Cuba-U.S. Talks : No Preconditions Required

Graphic circa 1902.

U.S. and Cuba to restart negotiations without preconditions.

The fact is that Cuba does not pose any danger to the United States. A continuation of the embargo and failure to normalize relations, does nothing to protect the United States. All it does is hurt both countries economically, and make the U.S. look foolish…

By Ted McLaughlin / The Rag Blog / June 1, 2009

It looks like the United States and Cuba are about to take the first small feeble steps toward normalizing the relationship between the two countries. This is a good thing, and should have happened years ago.

Recently, the United States had asked Cuba to resume negotiations regarding the immigration of Cubans to the United States. Last weekend, Cuba sent a diplomatic note to the U.S. government accepting the invitation to restart the talks. I hope these talks are successful, so other negotiations can be conducted and relations finally normalized.

One reason these talks are going to happen, is that neither country put any preconditions on holding the talks. This should be a lesson to both countries, especially the United States. The U.S. is still requiring preconditions before having more substantial talks and before re-admitting Cuba to the Organization of American States.

The whole idea of preconditions for talks is ridiculous. First, no country has the right to demand another country alter their government. We would be aghast if Cuba demanded we alter our way of governing ourselves before they would talk to us, and yet we seem to think it’s fine for us to do the same thing to them. How can we possibly believe we have the right to do something we would not allow Cuba to do to us?

Also, having pre-conditions before negotiating is like demanding the other country give up before negotiations have even begun. We would not give in before negotiations have begun, so how can we demand it of others?

But not only are the preconditions wrong, they will probably soon put the U.S. in an unsustainable and untenable position. The Organization of American States is scheduled to meet very soon, and the feeling is that the huge majority of the members are in favor of re-admitting Cuba. They may well do so in spite of what the United States wants, or whatever preconditions the United States has imposed.

True diplomacy requires both countries to negotiate in good faith. The differences between the two countries are the matters to be negotiated. To demand for one country to submit to the wishes of another before negotiating is not diplomacy — it is hubris, or worse.

The fact is that Cuba does not pose any danger to the United States. A continuation of the embargo and failure to normalize relations, does nothing to protect the United States. All it does is hurt both countries economically, and make the U.S. look foolish — especially since most other countries, including our allies, have resumed normal relations with Cuba.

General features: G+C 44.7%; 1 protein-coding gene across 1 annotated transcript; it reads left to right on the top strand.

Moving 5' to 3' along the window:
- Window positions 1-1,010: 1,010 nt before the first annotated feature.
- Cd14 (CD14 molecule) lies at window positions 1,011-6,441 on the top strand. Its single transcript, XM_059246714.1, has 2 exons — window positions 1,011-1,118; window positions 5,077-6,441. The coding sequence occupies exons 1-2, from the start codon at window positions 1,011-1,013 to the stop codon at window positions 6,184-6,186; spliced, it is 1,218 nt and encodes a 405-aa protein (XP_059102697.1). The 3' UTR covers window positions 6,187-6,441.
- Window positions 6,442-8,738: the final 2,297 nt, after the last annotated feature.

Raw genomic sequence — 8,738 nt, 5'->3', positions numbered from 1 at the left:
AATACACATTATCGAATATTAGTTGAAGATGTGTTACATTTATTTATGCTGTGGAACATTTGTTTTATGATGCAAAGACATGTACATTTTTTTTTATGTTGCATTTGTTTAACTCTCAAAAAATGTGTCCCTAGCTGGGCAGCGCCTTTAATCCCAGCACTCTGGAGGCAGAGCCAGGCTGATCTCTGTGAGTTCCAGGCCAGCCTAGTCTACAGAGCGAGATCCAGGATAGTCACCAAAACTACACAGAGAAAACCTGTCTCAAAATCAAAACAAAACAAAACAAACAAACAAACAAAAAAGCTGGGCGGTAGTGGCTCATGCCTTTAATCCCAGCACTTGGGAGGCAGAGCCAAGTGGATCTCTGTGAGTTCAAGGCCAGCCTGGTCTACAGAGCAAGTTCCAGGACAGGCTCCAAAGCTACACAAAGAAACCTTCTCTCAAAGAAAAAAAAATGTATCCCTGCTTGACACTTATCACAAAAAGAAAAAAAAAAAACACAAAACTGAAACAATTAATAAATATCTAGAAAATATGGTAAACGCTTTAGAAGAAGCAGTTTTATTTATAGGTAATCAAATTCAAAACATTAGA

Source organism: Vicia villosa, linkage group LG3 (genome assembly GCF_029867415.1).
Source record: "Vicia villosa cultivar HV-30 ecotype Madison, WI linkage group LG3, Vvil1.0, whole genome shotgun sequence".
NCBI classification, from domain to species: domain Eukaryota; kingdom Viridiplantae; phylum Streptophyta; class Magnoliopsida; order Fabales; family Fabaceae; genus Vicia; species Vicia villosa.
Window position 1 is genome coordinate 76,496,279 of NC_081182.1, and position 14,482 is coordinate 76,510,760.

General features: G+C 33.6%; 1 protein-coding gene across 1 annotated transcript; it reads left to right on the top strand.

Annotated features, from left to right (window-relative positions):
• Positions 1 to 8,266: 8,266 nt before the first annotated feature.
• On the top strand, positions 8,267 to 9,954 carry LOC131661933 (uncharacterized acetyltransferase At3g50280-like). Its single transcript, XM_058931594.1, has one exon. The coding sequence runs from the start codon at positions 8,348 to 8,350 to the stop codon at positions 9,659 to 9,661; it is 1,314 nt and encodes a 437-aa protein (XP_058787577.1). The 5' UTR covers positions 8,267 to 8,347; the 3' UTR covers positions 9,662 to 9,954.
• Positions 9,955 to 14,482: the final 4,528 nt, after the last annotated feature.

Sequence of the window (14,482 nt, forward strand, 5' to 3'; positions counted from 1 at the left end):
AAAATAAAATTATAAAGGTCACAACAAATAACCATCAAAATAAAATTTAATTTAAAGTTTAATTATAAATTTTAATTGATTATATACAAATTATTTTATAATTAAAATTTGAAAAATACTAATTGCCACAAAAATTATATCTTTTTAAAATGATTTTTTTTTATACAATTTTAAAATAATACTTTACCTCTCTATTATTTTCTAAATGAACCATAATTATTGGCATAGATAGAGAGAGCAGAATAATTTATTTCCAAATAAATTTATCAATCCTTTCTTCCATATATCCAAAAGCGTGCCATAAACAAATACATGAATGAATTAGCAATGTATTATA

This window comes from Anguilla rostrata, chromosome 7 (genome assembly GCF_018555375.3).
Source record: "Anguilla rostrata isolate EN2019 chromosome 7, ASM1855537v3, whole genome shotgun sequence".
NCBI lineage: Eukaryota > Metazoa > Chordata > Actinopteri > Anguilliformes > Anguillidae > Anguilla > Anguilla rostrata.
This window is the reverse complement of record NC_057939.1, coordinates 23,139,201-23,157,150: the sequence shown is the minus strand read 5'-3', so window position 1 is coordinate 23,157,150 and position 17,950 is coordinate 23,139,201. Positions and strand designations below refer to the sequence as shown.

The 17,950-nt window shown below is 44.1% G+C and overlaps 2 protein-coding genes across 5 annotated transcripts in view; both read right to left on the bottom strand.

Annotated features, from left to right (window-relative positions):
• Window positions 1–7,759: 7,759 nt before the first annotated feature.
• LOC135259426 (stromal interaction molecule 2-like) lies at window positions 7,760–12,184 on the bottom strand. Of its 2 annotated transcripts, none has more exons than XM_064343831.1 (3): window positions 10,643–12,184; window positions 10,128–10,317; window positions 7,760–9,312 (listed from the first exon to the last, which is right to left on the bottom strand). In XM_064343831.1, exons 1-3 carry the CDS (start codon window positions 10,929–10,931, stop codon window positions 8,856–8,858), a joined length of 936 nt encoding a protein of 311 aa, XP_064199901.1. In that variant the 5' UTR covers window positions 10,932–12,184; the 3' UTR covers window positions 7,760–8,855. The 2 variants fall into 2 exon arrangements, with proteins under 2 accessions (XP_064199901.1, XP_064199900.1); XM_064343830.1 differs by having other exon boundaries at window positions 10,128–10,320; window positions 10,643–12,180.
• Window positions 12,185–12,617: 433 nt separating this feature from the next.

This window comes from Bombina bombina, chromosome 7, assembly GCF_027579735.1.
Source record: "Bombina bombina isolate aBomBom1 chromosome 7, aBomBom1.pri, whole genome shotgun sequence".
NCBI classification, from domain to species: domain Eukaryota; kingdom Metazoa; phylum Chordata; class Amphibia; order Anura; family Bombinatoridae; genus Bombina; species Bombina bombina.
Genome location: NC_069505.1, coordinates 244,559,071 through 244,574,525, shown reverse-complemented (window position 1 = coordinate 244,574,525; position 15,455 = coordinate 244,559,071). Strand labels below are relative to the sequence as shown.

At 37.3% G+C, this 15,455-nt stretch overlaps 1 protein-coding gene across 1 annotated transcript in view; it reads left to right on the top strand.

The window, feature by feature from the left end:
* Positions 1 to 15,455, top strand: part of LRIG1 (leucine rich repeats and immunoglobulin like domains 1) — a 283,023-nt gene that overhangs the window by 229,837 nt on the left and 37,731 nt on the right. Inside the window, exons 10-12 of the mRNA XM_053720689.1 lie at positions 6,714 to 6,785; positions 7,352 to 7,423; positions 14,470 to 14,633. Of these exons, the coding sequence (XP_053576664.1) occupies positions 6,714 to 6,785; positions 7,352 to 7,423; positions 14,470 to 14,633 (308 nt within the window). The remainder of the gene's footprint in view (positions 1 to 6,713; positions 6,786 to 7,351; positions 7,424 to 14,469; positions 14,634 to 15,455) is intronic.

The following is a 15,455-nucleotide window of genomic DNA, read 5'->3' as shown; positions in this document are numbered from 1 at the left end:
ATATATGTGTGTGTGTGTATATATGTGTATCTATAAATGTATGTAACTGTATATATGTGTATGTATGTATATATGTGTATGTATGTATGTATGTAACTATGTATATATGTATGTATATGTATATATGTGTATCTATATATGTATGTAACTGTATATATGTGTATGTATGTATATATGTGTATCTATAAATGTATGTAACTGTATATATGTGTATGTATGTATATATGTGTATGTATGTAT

It is time for President Obama to drop all preconditions to negotiating the normalizing of relations with Cuba. There is no reason the United States and Cuba cannot be friends, who work together for the common good of both countries.

[Rag Blog contributor Ted McLaughlin also posts at jobsanger, an excellent Texas political blog.]

The Rag Blog

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1 Response to Cuba-U.S. Talks : No Preconditions Required

  1. Nice comment, along with the lovely illustration from Louis A. Perez Jr’s book on Cuba in the Imagination of the United States.

    You are completely right that the US should simply go ahead and normalize relations with the island and its government. It’s been there for fifty years and it’s not going away.

    Cuba’s political system isn’t that different from what we see in China and Vietnam, with whom the US has normal relations. Why not Cuba, once and for all?

    Cuban society today represents an effort to build an alternative to the way life was under the dictatorship of Fulgencio Batista, who ran Cuba before Fidel Castro led a revolution there. No one complained about a lack of human rights and democracy in those days, but U.S. businesses were protected.

    Some things work, some don’t. Like any society, Cuba its flaws and contradictions, as well as having some solid achievements. No society is perfect. But we can certainly learn a few things from Cuba’s experience.

    If there’s to be talk about bringing freedom to Cuba, how can that make any sense if people from the United States aren’t free to go and see it for ourselves? Cuba is the only country on earth for which people from the United States need a permission slip from the federal government to go for a visit.

    Since August 2000, the CubaNews list, a free Yahoo news group has compiled a wide range of materials, pro and con, about Cuba, its people, politics and culture, and life within the island and affecting it in the Cuban diaspora abroad.

    There are over 100,000 items available in its free, easy-to-use archives.

    Details on the Yahoo newsgroup:

    Walter Lippmann
    Los Angeles, California

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